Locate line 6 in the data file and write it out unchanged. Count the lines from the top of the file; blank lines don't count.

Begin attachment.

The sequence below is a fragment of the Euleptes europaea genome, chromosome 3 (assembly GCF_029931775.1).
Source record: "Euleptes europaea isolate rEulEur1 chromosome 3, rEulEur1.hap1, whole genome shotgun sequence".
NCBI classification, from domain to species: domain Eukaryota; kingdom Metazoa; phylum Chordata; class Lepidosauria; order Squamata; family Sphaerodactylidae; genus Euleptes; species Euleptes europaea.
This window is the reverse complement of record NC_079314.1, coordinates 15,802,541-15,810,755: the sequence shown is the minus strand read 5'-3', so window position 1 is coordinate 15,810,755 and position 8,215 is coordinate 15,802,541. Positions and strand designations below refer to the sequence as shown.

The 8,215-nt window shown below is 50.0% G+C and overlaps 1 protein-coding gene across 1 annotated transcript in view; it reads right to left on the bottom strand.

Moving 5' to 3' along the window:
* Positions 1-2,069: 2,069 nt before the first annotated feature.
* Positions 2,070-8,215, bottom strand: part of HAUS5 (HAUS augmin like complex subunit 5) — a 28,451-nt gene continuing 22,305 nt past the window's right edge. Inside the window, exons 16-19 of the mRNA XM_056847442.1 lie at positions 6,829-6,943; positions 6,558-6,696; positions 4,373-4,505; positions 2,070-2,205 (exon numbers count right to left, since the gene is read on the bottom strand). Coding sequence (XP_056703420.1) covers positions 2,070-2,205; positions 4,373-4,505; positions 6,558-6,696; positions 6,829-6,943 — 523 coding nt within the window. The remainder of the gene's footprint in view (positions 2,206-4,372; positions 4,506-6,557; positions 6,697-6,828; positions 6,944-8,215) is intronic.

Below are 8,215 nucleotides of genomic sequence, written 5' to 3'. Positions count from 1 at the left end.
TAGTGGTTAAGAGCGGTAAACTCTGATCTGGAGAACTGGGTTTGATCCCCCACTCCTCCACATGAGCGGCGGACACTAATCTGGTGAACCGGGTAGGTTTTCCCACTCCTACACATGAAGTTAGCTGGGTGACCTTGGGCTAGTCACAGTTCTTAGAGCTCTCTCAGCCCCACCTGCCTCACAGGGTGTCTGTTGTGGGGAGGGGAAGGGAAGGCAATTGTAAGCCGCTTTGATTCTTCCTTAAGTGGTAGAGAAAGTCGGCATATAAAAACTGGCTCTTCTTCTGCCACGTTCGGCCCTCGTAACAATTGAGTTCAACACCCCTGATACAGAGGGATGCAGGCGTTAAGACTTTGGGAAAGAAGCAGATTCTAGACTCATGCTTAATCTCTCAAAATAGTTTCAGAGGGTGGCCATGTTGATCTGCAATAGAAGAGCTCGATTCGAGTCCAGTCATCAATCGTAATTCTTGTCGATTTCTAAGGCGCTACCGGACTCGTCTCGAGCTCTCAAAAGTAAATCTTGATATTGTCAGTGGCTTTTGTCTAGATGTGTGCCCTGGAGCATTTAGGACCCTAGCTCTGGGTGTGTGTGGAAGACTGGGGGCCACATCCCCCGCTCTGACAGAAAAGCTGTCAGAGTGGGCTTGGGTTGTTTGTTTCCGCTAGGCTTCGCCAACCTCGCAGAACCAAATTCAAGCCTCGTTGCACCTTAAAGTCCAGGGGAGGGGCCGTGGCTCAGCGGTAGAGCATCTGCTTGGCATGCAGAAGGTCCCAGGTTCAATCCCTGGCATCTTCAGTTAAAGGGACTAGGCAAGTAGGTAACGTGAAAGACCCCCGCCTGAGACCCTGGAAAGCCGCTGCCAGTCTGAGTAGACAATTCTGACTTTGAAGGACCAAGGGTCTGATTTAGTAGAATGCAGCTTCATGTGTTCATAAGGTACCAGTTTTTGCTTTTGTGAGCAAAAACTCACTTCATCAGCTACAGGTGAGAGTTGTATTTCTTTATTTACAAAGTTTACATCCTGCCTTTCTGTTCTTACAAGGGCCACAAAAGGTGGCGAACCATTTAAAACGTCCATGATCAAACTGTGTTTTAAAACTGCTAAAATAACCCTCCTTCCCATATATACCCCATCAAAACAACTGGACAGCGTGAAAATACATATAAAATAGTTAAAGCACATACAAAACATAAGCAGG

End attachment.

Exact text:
Moving 5' to 3' along the window: